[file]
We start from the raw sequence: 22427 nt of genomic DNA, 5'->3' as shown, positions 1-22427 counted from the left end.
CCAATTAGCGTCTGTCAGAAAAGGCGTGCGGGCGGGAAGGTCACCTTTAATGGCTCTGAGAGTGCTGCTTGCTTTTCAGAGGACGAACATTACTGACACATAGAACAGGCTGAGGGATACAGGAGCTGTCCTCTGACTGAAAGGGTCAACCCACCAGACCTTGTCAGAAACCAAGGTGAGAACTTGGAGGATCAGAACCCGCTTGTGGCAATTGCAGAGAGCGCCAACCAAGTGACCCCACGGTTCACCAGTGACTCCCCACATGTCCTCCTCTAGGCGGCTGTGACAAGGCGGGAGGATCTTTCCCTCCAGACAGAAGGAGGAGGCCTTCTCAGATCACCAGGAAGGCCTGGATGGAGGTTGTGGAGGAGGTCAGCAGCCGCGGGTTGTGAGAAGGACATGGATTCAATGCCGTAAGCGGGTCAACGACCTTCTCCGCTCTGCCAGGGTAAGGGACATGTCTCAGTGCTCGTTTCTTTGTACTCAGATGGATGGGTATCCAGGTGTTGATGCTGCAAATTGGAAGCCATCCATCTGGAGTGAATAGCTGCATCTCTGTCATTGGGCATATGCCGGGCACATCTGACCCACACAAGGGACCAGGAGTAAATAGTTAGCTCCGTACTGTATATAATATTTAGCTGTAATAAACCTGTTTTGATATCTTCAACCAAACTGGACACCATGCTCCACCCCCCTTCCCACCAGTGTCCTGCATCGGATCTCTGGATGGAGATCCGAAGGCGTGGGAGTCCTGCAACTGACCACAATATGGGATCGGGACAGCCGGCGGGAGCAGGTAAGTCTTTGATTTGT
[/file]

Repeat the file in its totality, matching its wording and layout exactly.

We start from the raw sequence: 22427 nt of genomic DNA, 5'->3' as shown, positions 1-22427 counted from the left end.
CCAATTAGCGTCTGTCAGAAAAGGCGTGCGGGCGGGAAGGTCACCTTTAATGGCTCTGAGAGTGCTGCTTGCTTTTCAGAGGACGAACATTACTGACACATAGAACAGGCTGAGGGATACAGGAGCTGTCCTCTGACTGAAAGGGTCAACCCACCAGACCTTGTCAGAAACCAAGGTGAGAACTTGGAGGATCAGAACCCGCTTGTGGCAATTGCAGAGAGCGCCAACCAAGTGACCCCACGGTTCACCAGTGACTCCCCACATGTCCTCCTCTAGGCGGCTGTGACAAGGCGGGAGGATCTTTCCCTCCAGACAGAAGGAGGAGGCCTTCTCAGATCACCAGGAAGGCCTGGATGGAGGTTGTGGAGGAGGTCAGCAGCCGCGGGTTGTGAGAAGGACATGGATTCAATGCCGTAAGCGGGTCAACGACCTTCTCCGCTCTGCCAGGGTAAGGGACATGTCTCAGTGCTCGTTTCTTTGTACTCAGATGGATGGGTATCCAGGTGTTGATGCTGCAAATTGGAAGCCATCCATCTGGAGTGAATAGCTGCATCTCTGTCATTGGGCATATGCCGGGCACATCTGACCCACACAAGGGACCAGGAGTAAATAGTTAGCTCCGTACTGTATATAATATTTAGCTGTAATAAACCTGTTTTGATATCTTCAACCAAACTGGACACCATGCTCCACCCCCCTTCCCACCAGTGTCCTGCATCGGATCTCTGGATGGAGATCCGAAGGCGTGGGAGTCCTGCAACTGACCACAATATGGGATCGGGACAGCCGGCGGGAGCAGGTAAGTCTTTGATTTGT